When you do want to use the Duett as a double, the second seat is easy to attach and detach and it’s fairly easy to get a toddler in and out. It’s high enough that they aren’t tempted to reach for the wheels or ground and, so long as there’s nothing in the storage basket, they have plenty of legroom.
It’s narrow enough to get through most doorways and I tackled buses and trains, albeit in single mode, with ease.
What to watch out for
My main problem with the Hauck Duett is the instructions – the booklet that came with mine was diagram only and didn’t make a lot of sense. I tested the buggy for a few weeks and kept it unfolded. But when it came to collapsing it for the first time, neither the instruction booklet nor the online video I Googled were any help at all. It took a good half and hour of my husband and I trying again and again, before we finally managed to fold it down. I’ve tested a good many buggies and, while most have a ‘knack’ or are stiff at first, none have been as tricky as this to figure out.
It was after this folding effort that the Hauck Duett developed a major fault. As I was pushing it along – fortunately without my children on board – it collapsed on itself. On further investigation, it seemed it would no longer stay in the upright position so it could not be used. I contacted Hauck’s Service Centre, who said they’d not had any other buggies returned for this reason, but they sent a courier to collect it so they could investigate.
The findings, unsurprisingly, were that I’d unwittingly broken the buggy by forcing the folding mechanism. I’ve since received a replacement model and the very helpful David at the Hauck Service Centre talked me through the knack of correctly folding and unfolding the Duett. He admitted that he also thought the instructions were unclear and told me that Hauck were in the process of reprinting them to include clearer directions in English, rather than the diagrams alone.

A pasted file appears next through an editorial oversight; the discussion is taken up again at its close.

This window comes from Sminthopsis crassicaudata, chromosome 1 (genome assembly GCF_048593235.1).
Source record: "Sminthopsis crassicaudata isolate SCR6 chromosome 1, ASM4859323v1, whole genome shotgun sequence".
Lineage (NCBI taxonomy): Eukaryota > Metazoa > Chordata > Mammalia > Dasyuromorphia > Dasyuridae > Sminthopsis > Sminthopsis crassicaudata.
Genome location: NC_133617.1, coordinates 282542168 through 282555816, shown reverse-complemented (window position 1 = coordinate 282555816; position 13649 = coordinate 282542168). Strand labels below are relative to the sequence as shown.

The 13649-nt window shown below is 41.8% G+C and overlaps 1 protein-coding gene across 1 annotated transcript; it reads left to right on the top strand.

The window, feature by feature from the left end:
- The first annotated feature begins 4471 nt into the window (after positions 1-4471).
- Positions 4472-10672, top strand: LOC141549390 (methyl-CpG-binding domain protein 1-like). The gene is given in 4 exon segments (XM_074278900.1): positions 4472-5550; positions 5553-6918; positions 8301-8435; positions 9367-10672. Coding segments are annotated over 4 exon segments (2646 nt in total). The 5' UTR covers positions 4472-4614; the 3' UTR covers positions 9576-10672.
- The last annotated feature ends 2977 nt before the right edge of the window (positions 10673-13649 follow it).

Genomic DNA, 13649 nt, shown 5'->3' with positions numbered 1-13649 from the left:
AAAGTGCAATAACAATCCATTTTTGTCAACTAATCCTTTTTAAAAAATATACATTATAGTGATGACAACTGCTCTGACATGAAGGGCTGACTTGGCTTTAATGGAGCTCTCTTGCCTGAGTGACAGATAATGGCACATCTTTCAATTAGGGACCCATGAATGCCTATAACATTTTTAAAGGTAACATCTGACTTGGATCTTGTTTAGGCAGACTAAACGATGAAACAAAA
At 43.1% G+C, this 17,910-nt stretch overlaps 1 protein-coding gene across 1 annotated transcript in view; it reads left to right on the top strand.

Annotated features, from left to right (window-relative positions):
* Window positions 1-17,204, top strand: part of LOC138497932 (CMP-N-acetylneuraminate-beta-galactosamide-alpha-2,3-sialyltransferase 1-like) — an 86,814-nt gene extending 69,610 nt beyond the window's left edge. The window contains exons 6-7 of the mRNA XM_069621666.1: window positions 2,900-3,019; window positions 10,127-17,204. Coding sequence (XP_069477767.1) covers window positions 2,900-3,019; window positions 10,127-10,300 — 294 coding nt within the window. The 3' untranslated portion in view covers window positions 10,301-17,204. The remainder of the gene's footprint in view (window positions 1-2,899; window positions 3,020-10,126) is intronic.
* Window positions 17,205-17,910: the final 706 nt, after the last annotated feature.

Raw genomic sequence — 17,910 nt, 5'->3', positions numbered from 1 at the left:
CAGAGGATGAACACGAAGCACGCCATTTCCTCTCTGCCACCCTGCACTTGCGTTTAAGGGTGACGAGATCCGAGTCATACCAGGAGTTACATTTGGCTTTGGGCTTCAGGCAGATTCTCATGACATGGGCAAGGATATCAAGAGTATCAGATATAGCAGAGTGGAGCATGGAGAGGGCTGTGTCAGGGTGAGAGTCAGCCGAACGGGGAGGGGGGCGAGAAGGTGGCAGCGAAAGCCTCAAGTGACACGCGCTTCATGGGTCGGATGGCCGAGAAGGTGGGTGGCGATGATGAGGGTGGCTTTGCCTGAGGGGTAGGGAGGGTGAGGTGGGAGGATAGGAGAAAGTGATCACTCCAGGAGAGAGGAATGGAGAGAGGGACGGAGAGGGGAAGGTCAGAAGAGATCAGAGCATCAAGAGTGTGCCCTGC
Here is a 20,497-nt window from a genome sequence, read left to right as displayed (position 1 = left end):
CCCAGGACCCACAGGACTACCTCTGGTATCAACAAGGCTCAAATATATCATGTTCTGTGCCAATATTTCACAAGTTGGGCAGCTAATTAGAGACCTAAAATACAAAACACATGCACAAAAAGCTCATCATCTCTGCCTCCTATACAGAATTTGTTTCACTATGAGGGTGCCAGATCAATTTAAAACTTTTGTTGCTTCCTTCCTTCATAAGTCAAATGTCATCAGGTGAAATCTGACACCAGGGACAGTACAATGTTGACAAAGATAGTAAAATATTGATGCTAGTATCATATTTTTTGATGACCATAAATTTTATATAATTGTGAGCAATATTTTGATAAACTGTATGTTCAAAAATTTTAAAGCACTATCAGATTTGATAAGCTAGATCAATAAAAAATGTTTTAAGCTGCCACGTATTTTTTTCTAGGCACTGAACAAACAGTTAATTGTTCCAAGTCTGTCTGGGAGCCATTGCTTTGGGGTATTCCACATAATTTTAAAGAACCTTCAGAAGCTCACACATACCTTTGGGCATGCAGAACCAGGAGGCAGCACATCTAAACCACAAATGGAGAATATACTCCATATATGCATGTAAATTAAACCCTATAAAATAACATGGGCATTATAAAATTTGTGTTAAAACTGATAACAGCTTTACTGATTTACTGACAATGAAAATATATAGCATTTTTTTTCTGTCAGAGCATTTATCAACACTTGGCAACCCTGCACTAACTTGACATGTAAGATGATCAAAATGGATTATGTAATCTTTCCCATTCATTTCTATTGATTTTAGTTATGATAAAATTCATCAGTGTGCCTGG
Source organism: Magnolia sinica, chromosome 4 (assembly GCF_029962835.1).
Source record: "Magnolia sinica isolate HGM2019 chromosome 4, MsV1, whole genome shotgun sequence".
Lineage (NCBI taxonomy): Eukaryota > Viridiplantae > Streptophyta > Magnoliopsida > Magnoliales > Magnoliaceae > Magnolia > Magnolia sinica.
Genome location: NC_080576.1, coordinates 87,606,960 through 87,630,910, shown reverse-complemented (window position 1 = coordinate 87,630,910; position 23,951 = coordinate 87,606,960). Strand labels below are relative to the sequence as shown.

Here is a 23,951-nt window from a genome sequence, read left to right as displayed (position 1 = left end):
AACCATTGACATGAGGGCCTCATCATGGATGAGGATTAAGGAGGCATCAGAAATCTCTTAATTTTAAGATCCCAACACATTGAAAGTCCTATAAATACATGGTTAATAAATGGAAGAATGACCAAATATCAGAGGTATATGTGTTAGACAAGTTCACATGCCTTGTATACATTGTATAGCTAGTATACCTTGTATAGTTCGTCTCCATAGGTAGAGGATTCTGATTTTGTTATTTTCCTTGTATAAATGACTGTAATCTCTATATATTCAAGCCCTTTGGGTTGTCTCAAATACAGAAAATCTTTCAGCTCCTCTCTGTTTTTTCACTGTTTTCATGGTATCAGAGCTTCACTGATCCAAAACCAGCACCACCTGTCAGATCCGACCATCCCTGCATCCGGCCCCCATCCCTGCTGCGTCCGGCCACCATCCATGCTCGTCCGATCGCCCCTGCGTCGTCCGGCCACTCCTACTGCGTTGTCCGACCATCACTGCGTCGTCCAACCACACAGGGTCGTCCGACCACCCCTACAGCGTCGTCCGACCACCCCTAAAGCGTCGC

I also asked my father – an engineer – to look at the mechanism and he quickly figured out how it works, but concurred that the instructions were poor. The revised instruction booklet, with clear wording, should prevent future problems, however.
Hauck insists the Duett should be easy to fold and unfold, and say if customers are in any way unsure, they should contact their retailer or the Hauck Service Centre (details on Hauck’s website), Hauck’s Facebook Group or Twitter feed for advice. I’d strongly recommend doing this.
Although this fault was a major one, I’m very satisfied with the way Hauck responded and I’m confident the replacement model is sound.